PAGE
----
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From The Socialist newspaper, 23 April 2014

Don't let Gove wreck education!

Neil Cafferky

Hundreds of teachers gathered in Brighton over Easter for the National Union of Teachers (NUT) annual conference.

The run-up to the conference saw gains for the left on the union's national executive (NEC), particularly for Lanac (Local Associations National Action Campaign), an alliance of rank-and-file NUT activists in which the Socialist Party plays a leading role.

The growing influence of Lanac in the conference was clear from the fringe meetings and the debates on the conference floor.

Teachers are currently in dispute with the government over pay, pensions and conditions. Conference debate was dominated by the question of the union's strategy in this.

The NUT leadership had put forward a plan of one-day strike action in the week beginning 23 June, followed by unspecified action in the autumn term as well as a programme of consultation with the membership.

To strengthen this Lanac put forward an amendment calling for a day's strike action in the summer term followed by two days of strike action in either half term in the autumn.

As well as this, Lanac called for clear demands to inspire the membership such as a 2,000 pay rise for all teachers.

Clear strategy

Moving the amendment Socialist Party member Martin Powell-Davies argued that it would: "send a message to Michael Gove, and our members, that we are not going to let him wreck the education system and teachers' lives" as well as "providing a clear strategy for stopping his attacks".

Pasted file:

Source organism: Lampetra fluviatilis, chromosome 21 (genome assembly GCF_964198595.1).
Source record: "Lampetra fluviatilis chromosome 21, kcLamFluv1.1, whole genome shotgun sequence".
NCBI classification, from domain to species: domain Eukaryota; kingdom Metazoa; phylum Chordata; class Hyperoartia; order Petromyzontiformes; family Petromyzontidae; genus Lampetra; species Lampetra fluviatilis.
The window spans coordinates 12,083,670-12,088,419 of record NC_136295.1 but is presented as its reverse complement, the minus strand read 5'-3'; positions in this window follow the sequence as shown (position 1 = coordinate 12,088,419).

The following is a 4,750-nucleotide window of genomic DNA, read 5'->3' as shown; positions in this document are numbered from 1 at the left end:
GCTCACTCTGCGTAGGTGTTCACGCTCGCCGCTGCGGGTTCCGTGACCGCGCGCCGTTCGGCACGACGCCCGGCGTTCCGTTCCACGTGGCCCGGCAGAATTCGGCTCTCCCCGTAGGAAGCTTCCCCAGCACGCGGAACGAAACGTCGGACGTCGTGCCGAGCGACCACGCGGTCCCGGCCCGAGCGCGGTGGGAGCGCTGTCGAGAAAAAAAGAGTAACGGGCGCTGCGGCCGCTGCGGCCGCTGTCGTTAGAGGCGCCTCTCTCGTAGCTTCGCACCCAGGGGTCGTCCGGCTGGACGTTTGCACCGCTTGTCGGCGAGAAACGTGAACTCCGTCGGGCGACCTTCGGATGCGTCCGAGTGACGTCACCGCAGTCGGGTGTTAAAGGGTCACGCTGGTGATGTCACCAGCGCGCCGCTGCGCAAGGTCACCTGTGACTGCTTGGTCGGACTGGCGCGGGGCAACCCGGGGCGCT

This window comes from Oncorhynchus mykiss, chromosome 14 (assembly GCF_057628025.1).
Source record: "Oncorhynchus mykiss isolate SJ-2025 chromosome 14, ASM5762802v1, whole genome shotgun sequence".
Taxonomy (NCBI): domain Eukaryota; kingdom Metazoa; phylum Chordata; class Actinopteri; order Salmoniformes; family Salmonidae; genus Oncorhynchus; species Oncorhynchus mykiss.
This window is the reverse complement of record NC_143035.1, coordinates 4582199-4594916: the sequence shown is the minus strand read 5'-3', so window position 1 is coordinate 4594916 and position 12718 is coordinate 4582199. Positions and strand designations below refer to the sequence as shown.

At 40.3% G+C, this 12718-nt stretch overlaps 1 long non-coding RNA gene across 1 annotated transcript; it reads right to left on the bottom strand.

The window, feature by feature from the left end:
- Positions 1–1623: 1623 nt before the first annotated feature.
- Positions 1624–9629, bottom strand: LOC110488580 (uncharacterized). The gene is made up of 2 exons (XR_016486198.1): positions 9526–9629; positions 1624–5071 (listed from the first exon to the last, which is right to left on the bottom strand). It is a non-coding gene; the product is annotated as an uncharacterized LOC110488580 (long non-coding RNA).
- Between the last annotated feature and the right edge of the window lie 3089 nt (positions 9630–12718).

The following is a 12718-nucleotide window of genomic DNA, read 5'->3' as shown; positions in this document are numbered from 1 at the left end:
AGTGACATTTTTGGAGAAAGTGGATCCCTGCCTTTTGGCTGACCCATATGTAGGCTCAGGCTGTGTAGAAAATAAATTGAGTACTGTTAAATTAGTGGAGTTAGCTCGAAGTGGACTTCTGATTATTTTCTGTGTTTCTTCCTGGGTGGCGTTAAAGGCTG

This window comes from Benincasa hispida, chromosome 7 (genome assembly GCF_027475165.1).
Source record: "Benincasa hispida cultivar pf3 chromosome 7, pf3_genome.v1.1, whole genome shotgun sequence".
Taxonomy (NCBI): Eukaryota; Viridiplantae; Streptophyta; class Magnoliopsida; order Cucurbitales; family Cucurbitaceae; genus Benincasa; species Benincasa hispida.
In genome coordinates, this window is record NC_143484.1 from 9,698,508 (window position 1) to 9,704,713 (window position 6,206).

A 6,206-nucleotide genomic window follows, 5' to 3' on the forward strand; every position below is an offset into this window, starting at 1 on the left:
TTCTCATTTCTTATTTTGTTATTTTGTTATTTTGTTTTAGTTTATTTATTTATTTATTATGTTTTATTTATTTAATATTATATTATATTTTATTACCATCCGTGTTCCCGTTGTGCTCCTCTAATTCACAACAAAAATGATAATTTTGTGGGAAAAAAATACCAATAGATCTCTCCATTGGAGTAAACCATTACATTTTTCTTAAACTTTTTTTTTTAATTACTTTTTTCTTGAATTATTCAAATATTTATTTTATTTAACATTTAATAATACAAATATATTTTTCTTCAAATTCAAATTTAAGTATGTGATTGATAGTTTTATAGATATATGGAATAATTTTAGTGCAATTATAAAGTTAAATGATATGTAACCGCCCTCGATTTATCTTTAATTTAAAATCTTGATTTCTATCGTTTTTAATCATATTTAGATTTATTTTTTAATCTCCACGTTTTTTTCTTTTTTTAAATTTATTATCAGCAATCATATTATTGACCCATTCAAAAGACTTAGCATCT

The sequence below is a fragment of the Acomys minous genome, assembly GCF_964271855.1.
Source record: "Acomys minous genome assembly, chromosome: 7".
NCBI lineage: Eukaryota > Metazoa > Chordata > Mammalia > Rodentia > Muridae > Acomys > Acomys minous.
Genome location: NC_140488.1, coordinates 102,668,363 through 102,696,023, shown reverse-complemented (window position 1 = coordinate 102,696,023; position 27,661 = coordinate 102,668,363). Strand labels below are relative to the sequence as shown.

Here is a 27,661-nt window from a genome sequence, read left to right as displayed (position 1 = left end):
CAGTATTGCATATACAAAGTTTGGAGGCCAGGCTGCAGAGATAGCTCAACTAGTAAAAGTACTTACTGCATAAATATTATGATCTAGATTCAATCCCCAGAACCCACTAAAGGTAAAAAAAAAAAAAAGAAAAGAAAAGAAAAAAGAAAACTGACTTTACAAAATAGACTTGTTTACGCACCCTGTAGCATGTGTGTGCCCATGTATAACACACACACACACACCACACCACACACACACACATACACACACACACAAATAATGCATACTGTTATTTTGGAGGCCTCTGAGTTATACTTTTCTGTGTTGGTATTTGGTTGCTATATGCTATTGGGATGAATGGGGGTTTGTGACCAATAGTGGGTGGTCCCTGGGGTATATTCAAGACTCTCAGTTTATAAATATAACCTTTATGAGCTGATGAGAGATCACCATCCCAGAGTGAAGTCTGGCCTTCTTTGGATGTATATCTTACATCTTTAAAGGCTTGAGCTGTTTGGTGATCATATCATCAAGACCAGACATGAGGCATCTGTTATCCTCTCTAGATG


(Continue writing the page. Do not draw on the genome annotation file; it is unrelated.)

Seconding the motion, Cleo Lewis gave a vivid account of teacher's frustrations with Gove's attacks. Sheila Caffrey warned in the debate that: "We spent months waiting for the NASUWT. This should not happen again". An attempt by the leadership to close the debate down early was defeated on the conference floor.

The eventual vote on the Lanac amendment was close on a show of hands. A card vote was called where the amendment was defeated two to one.

Despite this loss it was clear that Lanac has a large constituency of support in the union. This was underlined the previous evening at the Lanac fringe meeting that attracted 120 delegates to debate the way forward. 50 delegates attended a further Lanac fringe at the end of conference.

A surprisingly controversial debate took place around a motion on discrimination against older women.

The motion was moved by newly elected NEC member Jane Nellist from Coventry Socialist Party. It concentrated on the many different types of discrimination older female teachers face, including employers' refusal to make reasonable adjustments for women experiencing the menopause.

The motion was opposed by the Socialist Teacher Alliance delegates who criticised the prominence given to the menopause. In her reply Jane Nellist made no apologies for raising this "long taboo" subject.

After debate the motion was carried overwhelmingly with many female delegates thanking Jane for raising the issue.

The attacks by Gove on the education system, and the tacit support given by Labour shadow minister Tristram Hunt, have clearly raised the question of a political alternative in the minds of many teachers.

A record number of delegates attended the Socialist Party fringe meeting, the largest in many years. This was on the question of 'Who can teachers vote for?', with Trade Unionist and Socialist Coalition chair Dave Nellist speaking.

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In The Socialist 23 April 2014:


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